Report faults MMS royalty system; lawmakers urge change

Dec. 7, 2006
The US Minerals Management Service has come under new criticism for its management of royalties paid on oil and gas produced under federal offshore leases.

Nick Snow
Washington Correspondent

WASHINGTON, DC, Dec. 7 -- The US Minerals Management Service has come under new criticism for its management of royalties paid on oil and gas produced under federal offshore leases.

A Department of Interior inspector general's (IG) report faulting the agency's procedures elicited calls from Congress for new investigations and possibly a revamp of the system.

Congress has been investigating Interior and its MMS unit since the disclosure last January that deepwater Gulf of Mexico leases awarded in 1998 and 1999 lacked price thresholds designed to limit royalty relief when oil and gas prices are high.

The new IG report says MMS might not be detecting royalty underpayments and shouldn't rely on compliance reviews as substitutes for audits.

Compliance reviews, which MMS initiated in the late 1990s as a less intensive alternative to full audits, are a legitimate tool in determining whether company-reported royalties are reasonable, IG Earl E. Devaney said in a Dec. 5 cover letter to his office's review of the process.

"However, our audit disclosed weaknesses related to management [of] information, the compliance review process, and in the related performance measures," he told C. Stephen Allred, DOI's assistant secretary for land and minerals management.

Compliance reviews allow a broader coverage of royalties with fewer resources than full audits do but do not provide the same level of assurance, according to the report. Consequently, they should be used only in conjunction with audits "in a coordinated compliance strategy."

Lawmakers react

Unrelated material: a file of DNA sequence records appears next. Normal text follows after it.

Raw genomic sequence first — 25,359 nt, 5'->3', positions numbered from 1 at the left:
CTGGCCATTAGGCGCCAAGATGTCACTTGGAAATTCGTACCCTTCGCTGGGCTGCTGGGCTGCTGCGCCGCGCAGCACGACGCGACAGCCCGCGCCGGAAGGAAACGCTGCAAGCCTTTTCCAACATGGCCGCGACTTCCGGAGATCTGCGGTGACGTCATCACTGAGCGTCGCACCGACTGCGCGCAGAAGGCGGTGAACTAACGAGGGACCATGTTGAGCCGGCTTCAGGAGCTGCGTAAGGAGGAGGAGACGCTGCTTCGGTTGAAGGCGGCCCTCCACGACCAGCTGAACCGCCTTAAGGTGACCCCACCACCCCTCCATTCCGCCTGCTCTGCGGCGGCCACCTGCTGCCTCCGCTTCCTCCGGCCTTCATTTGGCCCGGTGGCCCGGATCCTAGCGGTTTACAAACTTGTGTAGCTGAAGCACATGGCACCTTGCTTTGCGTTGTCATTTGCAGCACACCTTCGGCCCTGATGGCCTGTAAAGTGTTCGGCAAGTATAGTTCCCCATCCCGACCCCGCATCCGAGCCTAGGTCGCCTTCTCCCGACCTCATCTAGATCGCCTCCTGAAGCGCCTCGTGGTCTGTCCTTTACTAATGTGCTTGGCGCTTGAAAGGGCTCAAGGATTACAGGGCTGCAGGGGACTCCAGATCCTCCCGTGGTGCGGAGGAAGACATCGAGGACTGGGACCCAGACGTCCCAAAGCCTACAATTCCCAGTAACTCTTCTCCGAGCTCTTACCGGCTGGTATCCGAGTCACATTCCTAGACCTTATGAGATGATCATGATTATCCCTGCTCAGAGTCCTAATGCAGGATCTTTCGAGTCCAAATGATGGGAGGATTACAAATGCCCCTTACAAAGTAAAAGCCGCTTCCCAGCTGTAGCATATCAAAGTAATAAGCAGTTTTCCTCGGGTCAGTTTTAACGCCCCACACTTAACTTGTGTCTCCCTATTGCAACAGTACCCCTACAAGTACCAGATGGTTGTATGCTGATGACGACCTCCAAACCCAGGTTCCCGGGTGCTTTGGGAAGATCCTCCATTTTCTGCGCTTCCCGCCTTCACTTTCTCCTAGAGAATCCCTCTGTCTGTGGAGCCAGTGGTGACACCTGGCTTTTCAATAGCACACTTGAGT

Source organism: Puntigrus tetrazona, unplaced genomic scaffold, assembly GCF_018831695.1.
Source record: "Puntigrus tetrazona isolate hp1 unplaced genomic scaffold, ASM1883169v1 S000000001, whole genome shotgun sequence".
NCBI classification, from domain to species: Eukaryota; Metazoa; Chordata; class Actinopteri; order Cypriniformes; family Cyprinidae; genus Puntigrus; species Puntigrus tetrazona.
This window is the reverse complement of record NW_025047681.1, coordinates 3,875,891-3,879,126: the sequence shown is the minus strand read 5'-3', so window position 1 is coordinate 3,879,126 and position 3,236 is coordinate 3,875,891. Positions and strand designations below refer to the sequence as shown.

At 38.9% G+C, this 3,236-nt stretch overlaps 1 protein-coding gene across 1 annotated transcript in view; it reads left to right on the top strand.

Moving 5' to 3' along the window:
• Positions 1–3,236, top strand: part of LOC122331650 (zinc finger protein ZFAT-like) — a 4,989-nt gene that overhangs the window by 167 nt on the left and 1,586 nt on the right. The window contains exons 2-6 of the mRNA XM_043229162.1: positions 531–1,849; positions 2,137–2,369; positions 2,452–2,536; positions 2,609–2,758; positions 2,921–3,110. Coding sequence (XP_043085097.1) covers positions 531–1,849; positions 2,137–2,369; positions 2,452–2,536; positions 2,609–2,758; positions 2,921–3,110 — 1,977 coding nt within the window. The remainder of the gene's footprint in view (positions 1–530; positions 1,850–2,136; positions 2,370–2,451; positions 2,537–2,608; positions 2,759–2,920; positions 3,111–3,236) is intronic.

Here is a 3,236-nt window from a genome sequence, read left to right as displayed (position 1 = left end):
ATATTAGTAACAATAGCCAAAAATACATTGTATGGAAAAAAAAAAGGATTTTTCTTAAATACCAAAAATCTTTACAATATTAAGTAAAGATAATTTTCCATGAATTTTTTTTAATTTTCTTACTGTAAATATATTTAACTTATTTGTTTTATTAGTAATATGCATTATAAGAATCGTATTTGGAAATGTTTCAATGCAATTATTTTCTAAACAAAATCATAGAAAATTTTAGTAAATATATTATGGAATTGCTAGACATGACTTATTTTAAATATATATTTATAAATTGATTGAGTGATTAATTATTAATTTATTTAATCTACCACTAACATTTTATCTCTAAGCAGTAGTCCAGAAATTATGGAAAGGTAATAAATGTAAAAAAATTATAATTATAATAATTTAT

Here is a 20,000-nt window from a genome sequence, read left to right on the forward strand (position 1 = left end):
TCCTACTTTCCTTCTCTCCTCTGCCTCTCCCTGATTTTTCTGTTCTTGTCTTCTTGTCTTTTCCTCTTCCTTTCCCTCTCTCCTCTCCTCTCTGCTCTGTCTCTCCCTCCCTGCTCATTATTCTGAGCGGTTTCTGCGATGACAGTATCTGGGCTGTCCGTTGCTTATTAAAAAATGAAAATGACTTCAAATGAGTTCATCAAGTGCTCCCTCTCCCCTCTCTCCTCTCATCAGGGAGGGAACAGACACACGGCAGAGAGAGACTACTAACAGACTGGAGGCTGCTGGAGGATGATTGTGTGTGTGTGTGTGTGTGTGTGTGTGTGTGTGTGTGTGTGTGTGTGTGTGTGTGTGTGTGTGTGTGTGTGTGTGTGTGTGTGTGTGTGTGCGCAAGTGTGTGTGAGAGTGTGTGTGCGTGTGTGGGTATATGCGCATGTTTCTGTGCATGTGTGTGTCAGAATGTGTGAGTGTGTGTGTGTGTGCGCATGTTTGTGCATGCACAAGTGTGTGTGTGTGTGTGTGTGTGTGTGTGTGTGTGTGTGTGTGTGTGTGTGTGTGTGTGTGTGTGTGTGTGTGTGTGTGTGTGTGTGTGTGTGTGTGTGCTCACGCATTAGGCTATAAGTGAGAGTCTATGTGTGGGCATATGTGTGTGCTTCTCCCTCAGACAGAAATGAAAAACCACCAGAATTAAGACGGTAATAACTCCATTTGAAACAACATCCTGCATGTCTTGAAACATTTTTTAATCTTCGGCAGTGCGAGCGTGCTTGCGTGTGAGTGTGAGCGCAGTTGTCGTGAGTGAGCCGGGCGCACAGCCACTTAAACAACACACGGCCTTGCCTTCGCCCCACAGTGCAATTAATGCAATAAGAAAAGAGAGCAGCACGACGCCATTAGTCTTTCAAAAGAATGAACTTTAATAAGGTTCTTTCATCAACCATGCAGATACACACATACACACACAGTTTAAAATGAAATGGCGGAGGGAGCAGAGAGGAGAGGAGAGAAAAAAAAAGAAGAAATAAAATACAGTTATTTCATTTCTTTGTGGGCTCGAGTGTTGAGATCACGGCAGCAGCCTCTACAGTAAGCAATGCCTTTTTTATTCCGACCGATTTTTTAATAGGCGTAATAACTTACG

Four House Democrats said Devaney's report revealed serious shortcomings at MMS and urged Congress to enact legislation forcing the agency to collect oil and gas royalties more aggressively.

Reps. Edward J. Markey (D-Mass.), Rahm Emanuel (D-Ill.), Carolyn Maloney (D-NY), and Maurice Hinchey (D-NY) want to bar oil companies with deepwater leases issued without price thresholds from future acquiring future leases unless they renegotiate terms.

Maloney said: "This report makes it pretty clear that the Bush administration is leaking a steady stream of money that is owed to the taxpayers. Instead of doing real audits, the government basically moves paper around in these 'compliance reviews.' They don't even bother doing basic work to make sure adequate royalties are being paid, but I know there will be greater oversight in the new Congress."

Two Republican leaders on the House Government Reform Committee said the IG report confirms that the MMS's oil and gas royalty collection system isn't working. Chairman Tom Davis of Virginia and Darrell Issa of California, who chairs the committee's Energy and Resources Subcommittee, called for a full review of the process.

"It may be that the only way for the royalty system to be fixed is to analyze all of its shortcomings from cradle to grave and then build a new system with new management," Issa said.

Davis said, "It is time for a bipartisan congressional effort to fix the problem once and for all, hopefully with the cooperation of Interior."

Contact Nick Snow at [email protected].